By Sue Fernandez
ANNAPOLIS – You’re waiting for a fax so you can finish a report that was due an hour ago. When the fax finally comes, it’s not the statistics you needed, but an ad for free fries at the nearest fast food joint.
Under a bill now before the Legislature, those who receive unsolicited faxes would have a way to stop them.
Such faxes should be as traceable as unwanted phone calls, Sen. Ida G. Ruben, D-Montgomery, told the Senate Finance Committee Wednesday.
Ruben is sponsoring a bill that would require anyone sending an unsolicited fax to include an 800- phone number on it, giving the fax recipient a way to tell the sender that he or she doesn’t want to receive any more faxes. The bill includes a fine of $1,000 per incident for violations.
“This would be closing a loophole,” Ruben said. “You can stop unwanted phone calls, but there’s no way you can stop unwanted faxes.”
Unwanted faxes, which are usually sent by businesses as a form of advertising, tie up machines and increase paper costs, Ruben said. “It’s not like junk mail, which you can just toss in the garbage without spending any money,” she said.
Sean M. Looney, director of government affairs for Bell Atlantic, agreed with Ruben.
“It can be real annoying when you’re waiting for an important fax,” he said in an interview after the hearing.
Persons who receive unwanted phone calls may get a caller identification device, or they may trace the call, Looney said.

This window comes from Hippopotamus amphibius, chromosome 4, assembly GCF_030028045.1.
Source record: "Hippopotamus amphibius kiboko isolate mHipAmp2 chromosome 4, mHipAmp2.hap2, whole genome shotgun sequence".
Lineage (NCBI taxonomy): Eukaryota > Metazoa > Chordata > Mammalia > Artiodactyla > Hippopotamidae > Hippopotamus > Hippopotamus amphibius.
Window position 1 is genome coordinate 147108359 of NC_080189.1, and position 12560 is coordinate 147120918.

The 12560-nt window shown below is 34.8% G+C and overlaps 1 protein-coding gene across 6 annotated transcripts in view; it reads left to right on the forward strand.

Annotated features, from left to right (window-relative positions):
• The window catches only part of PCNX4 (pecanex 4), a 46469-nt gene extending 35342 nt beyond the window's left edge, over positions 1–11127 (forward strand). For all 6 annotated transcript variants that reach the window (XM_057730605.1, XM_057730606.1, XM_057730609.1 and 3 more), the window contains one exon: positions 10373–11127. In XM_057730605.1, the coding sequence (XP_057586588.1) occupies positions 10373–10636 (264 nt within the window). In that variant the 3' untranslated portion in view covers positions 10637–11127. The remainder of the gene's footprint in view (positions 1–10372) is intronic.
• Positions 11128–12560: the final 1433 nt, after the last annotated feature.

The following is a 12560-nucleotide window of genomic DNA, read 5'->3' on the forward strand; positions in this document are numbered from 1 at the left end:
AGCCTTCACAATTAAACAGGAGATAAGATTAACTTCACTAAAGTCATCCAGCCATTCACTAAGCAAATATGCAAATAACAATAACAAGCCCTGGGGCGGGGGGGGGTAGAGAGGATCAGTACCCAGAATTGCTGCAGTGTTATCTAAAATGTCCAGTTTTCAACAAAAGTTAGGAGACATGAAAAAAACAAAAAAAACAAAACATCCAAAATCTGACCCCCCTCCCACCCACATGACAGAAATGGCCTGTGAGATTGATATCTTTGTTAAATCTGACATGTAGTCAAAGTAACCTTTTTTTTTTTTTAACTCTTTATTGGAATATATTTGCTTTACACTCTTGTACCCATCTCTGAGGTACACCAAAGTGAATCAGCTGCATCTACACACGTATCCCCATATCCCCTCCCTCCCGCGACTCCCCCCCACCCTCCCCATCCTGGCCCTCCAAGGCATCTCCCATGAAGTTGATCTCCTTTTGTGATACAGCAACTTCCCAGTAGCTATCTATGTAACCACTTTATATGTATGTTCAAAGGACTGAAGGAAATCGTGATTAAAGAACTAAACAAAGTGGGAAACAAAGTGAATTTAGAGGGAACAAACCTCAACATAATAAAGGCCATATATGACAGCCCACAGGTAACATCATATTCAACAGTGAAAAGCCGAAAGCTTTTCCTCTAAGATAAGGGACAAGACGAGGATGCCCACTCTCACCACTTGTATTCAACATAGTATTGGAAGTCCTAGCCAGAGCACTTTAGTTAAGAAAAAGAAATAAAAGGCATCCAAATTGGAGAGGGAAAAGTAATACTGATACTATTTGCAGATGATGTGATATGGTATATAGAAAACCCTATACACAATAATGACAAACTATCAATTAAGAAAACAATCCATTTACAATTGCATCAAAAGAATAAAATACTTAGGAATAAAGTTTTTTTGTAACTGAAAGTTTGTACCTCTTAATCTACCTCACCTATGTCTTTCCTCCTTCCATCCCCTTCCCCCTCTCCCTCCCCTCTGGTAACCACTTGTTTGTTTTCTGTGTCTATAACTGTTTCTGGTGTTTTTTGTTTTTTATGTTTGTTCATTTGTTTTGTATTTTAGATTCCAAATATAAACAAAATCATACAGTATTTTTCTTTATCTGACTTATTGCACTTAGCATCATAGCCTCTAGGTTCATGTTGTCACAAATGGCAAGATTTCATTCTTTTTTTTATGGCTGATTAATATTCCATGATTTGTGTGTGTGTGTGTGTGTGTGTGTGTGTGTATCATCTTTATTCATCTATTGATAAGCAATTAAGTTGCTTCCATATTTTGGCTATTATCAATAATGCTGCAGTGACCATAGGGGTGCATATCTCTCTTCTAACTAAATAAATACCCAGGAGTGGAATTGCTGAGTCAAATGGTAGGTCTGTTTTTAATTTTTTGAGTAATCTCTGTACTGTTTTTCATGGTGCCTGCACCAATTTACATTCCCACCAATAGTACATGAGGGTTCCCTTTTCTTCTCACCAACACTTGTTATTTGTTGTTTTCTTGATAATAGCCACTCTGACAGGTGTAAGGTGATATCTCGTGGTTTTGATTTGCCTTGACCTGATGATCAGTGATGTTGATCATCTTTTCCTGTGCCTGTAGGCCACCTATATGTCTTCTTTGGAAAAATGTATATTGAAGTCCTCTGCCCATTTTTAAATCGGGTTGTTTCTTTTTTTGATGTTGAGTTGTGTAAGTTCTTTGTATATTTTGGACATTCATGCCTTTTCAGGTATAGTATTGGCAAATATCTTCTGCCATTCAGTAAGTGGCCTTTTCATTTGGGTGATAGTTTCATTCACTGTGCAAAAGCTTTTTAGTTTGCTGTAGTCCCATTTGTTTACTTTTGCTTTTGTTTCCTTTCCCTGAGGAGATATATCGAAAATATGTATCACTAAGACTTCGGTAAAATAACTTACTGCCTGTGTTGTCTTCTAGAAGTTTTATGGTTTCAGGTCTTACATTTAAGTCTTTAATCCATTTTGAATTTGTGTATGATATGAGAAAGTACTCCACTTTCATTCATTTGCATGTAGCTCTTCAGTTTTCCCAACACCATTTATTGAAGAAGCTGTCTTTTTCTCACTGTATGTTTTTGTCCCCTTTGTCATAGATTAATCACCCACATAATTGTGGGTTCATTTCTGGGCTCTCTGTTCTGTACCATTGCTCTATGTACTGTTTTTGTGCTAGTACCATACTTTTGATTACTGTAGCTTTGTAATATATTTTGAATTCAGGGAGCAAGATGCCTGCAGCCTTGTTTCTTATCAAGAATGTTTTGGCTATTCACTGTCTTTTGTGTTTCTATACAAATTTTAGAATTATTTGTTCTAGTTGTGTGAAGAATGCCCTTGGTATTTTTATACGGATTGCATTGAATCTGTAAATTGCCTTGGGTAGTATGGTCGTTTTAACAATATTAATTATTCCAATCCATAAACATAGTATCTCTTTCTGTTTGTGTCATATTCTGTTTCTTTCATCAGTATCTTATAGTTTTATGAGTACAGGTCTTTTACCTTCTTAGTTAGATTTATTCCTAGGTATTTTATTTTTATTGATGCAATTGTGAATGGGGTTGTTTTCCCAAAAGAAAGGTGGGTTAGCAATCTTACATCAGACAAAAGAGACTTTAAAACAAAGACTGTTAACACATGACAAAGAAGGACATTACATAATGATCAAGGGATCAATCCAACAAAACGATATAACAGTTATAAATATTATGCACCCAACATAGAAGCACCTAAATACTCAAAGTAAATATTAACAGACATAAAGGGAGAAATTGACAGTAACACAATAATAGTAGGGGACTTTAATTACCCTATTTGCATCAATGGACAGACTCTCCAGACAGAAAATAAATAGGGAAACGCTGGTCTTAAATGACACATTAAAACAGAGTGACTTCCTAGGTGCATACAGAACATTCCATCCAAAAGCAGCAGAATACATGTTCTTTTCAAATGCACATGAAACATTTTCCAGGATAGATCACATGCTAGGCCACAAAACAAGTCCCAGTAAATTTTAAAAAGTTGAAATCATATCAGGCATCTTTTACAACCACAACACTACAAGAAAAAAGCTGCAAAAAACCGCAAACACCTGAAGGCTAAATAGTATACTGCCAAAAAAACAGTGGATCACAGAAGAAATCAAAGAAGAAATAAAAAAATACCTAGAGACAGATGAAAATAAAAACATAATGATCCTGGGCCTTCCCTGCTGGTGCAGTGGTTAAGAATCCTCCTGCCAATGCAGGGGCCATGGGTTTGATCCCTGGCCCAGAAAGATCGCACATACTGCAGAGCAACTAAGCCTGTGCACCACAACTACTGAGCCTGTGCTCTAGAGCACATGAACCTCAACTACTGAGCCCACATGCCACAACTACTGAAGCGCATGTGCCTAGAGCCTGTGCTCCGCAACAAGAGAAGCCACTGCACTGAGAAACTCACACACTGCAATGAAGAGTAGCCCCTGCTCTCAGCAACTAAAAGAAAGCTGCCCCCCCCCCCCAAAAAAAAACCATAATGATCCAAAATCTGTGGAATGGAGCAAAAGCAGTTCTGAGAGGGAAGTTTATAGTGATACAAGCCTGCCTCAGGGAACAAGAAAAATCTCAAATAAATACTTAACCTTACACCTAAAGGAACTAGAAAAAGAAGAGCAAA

“We even have an unwanted phone call bureau,” he added. But, “People who get unwanted faxes can really do nothing.”
Looney said unsolicited faxes were a much bigger problem years ago, when fax machines first came out. Fewer businesses are sending them out now, because there were so many complaints that the practice now has a negative connotation.
“A lot of businesses stopped out of their own interest,” he said.
Some still send them, however. Restaurants, computer stores and audio stores are among the biggest senders, Looney said.
Sen. Jean Roesser, R-Montgomery, asked what it would cost to obtain an 800-number. Looney said the toll-free number would have to be an interstate service, rather than one that would function only within Maryland. He did not have precise cost figures Wednesday.
Finance committee member Sen. Martin G. Madden, R-Howard, said he worried that the bill would affect constituents who sent faxes to elected officials.
“The way I see it, a constituent would have to include an 800- number to complain about the stadium,” Madden said. Ruben said the measure was aimed at businesses, not constituents, and perhaps the bill’s language could be changed. -30-